Known for having one of the strongest economies in Asia, it should come as no surprise that Malaysia is attractive to local and foreign business owners. The country offers many things including steady economic growth, attractive tax incentives, and a lively business environment. But before investing in Malaysia, it's wise to learn more about the business requirements in this country. Let's discuss some of the things that entrepreneurs should know when it comes to starting an online business in Malaysia.
First, check the Companies Commission of Malaysia (CCM) and the Malaysian Communications and Multimedia Commission (MCMC) before registering an online business. According to MCMC's Licensing Department, there's no need to register with them unless the business is in the telecommunications industry. Providing networking and SMS services fall under telecommunications, while having an online business doesn't. Meanwhile, all other small-to-medium online businesses should register with the CCM. This also includes businesses whose revenues come from Google AdSense or other pay-per-click services.
Why Register with the CCM
Registration is needed even if one is selling on an ad hoc basis through eBay or similar sites, or if the business is part-time. Any online business that earns money in Malaysia should be registered with CCM, whether it sells cookies on eBay, writes blog articles for PPC, creates animated videos for companies, and so on. Although registration doesn't ensure full protection, it does offer certification to operate in the country.
Online businesses are advised to have a properly designed website, a reliable web host, and a unique and registered domain name. Meanwhile, individual business owners are recommended to register as sole proprietors, which is the most affordable category for any business.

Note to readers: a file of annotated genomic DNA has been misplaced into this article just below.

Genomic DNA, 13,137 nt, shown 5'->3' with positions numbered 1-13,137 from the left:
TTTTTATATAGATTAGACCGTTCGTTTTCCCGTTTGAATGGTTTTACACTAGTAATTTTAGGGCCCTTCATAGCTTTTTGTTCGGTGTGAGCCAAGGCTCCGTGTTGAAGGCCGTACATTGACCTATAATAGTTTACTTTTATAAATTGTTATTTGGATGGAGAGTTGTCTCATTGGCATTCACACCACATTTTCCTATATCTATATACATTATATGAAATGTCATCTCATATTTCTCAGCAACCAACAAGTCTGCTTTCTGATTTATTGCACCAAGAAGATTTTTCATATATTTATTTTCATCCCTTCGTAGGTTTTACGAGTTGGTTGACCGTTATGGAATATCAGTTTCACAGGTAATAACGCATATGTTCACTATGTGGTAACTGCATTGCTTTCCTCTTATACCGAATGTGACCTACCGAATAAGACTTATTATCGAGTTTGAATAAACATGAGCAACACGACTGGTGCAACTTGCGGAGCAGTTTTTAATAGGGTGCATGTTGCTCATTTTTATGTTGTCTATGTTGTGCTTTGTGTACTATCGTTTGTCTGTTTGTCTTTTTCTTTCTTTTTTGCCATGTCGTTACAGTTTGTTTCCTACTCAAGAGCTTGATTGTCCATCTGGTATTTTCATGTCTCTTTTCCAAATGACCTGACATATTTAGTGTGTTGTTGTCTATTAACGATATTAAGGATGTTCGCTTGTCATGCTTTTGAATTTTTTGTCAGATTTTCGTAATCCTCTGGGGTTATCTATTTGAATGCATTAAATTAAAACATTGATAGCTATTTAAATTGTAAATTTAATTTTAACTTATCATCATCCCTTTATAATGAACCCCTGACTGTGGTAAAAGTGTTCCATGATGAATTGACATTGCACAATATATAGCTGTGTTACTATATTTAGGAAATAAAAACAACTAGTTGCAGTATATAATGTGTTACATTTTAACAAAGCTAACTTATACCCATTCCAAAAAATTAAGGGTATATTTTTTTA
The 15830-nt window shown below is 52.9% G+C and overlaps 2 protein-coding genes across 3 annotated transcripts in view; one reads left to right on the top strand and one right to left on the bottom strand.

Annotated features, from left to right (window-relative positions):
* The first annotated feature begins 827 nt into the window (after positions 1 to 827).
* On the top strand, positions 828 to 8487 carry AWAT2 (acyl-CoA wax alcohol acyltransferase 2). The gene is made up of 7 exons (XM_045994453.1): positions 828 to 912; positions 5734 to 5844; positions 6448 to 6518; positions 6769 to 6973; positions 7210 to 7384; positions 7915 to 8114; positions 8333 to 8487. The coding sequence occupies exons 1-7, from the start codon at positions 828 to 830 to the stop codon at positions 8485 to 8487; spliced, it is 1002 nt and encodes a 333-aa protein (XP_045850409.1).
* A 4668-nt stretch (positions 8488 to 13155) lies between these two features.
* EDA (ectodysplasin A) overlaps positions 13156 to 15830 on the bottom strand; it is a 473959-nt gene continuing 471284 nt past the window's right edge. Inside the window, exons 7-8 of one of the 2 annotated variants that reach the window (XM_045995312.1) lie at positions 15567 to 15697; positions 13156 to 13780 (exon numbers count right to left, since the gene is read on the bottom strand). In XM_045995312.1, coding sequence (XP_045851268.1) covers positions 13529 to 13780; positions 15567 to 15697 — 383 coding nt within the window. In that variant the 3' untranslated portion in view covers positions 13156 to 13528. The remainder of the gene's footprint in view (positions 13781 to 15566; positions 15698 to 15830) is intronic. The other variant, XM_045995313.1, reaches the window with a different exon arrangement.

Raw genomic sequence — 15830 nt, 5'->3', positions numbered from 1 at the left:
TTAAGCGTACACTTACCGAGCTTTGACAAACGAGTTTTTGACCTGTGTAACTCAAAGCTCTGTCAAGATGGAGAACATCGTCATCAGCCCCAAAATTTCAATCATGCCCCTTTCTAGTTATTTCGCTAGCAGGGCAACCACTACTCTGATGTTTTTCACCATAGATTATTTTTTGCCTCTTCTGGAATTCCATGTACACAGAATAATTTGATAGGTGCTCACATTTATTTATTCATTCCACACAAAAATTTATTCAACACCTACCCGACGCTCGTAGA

The Malaysian e-commerce industry is relatively new compared to that in the United States or the United Kingdom. However, there is an increasing number of e-commerce buyers in the recent years, prompting the government to set up various regulations and requirements to protect buyers from scams and frauds.
The Importance of Laws and Incentives
Bloggers and freelance writers in Malaysia have to register as business entities even if their job pays for every click or every task rather than a regular salary. However, laws are laws in Malaysia, and they should be followed no matter how strange they might sound to foreigners. Every Malaysian blogger or writer is responsible for registering with the Inland Revenue Board of Malaysia and declaring personal income.
Sole proprietors who register receive some incentives. Back in 2012, there was a reduced fee of RM50 for those who registered as sole proprietor or partnership for five years. Laws and incentives change, so now that it's 2014, it's best to consult experts to find out the specific details and changes to fees and incentives. Just for reference, the standard fee for online business registration is RM60 (for partnership) and RM30 (for sole proprietorship). This should be paid on an annual basis.
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